Apple and Google join forces in face of new app store legislation
What you need to know
- New legislation in the U.S. seeks to radically change the way Apple and Google run their app stores.
- A group that counts both companies as members says the move is a "finger in the eye" to iPhone and Android users.
- The Chamber of Progress says it is a new center-left tech industry organization.
A new "center-left tech industry organization" called the Chamber of Progress, which counts Apple and Google amongst its primary members, says that new legislation aimed at the iOS App Store and Google Play on Android are a "finger in the eye" to customers of both.
A new bipartisan bill announced earlier this week could blow open iOS by forcing Apple to let users sideload apps, and prevent them from channeling developers and customers through its own in-app purchase channels.
Now, the Chamber of Progress, which counts Apple, Google, Amazon, Facebook, Twitter, Lyft, and more has spoken out against the move. In a statement, the group's CEO Adam Kovacevich said "This bill is a finger in the eye of anyone who bought an iPhone or Android because the phones and their app stores are safe, reliable, and easy to use," adding "I don't see any consumers marching in Washington demanding that Congress make their smartphones dumber. And Congress has better things to do than intervene in a multi-million dollar dispute between businesses."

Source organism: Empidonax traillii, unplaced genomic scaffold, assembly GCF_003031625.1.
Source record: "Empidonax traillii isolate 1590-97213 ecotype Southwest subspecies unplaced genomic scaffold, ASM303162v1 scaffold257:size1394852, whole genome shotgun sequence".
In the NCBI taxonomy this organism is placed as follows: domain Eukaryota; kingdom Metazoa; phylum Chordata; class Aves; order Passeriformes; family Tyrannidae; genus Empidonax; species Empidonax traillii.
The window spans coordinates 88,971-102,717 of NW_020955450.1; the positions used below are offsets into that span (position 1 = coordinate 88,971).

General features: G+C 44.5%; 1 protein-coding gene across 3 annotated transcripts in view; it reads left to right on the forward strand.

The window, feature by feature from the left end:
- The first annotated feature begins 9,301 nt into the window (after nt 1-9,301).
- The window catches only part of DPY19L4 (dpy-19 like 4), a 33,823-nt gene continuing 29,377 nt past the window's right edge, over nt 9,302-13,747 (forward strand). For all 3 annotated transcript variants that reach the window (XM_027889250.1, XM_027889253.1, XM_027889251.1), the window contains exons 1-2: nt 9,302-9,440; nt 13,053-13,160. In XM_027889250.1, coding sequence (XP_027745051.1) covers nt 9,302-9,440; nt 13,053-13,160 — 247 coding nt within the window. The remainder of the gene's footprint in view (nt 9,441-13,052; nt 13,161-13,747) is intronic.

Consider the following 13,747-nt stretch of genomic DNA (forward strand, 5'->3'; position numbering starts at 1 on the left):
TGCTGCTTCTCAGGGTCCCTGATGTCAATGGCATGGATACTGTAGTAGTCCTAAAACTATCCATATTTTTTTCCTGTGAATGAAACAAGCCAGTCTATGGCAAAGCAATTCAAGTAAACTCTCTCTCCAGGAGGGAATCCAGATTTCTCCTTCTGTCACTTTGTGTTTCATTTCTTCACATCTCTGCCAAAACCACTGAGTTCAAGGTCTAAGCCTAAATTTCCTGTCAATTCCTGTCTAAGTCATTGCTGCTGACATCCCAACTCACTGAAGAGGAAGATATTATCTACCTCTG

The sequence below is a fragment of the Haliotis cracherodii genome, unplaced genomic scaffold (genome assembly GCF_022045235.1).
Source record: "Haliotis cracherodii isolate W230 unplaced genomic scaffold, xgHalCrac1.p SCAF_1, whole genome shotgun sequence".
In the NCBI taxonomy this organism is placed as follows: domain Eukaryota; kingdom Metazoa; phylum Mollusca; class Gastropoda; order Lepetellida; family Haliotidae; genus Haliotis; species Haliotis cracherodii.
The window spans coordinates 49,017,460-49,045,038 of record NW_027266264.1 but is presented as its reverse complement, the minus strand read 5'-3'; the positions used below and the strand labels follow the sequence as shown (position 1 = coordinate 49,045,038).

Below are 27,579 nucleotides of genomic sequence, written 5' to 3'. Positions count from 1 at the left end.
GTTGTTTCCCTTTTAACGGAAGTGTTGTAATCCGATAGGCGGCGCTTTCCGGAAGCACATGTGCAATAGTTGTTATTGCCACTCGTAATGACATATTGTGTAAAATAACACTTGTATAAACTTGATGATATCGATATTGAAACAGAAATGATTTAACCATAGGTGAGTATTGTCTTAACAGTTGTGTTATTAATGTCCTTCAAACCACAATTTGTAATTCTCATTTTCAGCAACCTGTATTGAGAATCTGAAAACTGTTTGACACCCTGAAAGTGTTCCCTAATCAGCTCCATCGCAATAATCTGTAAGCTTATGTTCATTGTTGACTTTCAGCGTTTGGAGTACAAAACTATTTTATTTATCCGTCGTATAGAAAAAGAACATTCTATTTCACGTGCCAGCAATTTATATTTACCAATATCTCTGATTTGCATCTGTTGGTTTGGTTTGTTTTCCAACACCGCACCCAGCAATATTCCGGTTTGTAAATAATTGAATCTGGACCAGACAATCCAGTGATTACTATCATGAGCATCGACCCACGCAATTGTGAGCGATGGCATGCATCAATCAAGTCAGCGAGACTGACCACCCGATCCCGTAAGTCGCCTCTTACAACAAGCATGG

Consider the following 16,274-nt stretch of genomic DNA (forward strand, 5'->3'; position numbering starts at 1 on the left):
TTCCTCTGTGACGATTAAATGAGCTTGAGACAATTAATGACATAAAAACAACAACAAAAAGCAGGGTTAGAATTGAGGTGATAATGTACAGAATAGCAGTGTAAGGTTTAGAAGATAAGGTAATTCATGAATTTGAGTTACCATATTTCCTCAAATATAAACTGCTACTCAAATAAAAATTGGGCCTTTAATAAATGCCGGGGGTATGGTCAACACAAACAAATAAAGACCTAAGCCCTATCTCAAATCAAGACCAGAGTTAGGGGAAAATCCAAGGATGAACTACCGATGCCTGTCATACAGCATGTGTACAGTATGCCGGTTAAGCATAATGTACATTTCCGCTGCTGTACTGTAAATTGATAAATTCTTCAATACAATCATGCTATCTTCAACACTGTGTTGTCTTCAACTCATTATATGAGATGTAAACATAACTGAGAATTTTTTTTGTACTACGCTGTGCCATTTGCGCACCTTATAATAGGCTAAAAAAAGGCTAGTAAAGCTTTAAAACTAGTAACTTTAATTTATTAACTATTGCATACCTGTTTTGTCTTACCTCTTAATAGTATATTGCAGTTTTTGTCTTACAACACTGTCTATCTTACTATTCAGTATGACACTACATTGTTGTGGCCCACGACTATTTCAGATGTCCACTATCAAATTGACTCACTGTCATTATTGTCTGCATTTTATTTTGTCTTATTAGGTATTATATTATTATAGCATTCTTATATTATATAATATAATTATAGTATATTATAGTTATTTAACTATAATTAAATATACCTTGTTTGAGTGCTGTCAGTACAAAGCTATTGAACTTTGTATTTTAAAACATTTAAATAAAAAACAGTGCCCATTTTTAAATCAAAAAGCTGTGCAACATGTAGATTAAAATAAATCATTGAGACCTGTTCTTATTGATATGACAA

In a press release, the group stated that new legislation would mandate "that phone and tablet makers allow the installation of risky third-party app stores and the use of alternative payment systems", claiming the new measures "would erode the security, trust, and convenience that consumers value in app stores and mobile devices." The group also noted that the bill "takes the side of companies like Epic Games, Spotify, and Tile in their legal and lobbying battles against Apple and Google — which shouldn't be a top priority for policymakers."
The Chamber of Progress, fighting to protect the current status quo of platforms like Apple's iOS App Store, seems intent on positioning the new legislation as the government taking the side of companies like Epic Games, currently locked in a legal dispute over the App Store, with a ruling on the matter expected any day now.
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Stephen Warwick has written about Apple for five years at iMore and previously elsewhere. He covers all of iMore's latest breaking news regarding all of Apple's products and services, both hardware and software. Stephen has interviewed industry experts in a range of fields including finance, litigation, security, and more. He also specializes in curating and reviewing audio hardware and has experience beyond journalism in sound engineering, production, and design.
Before becoming a writer Stephen studied Ancient History at University and also worked at Apple for more than two years. Stephen is also a host on the iMore show, a weekly podcast recorded live that discusses the latest in breaking Apple news, as well as featuring fun trivia about all things Apple. Follow him on Twitter @stephenwarwick9
By Daryl Baxter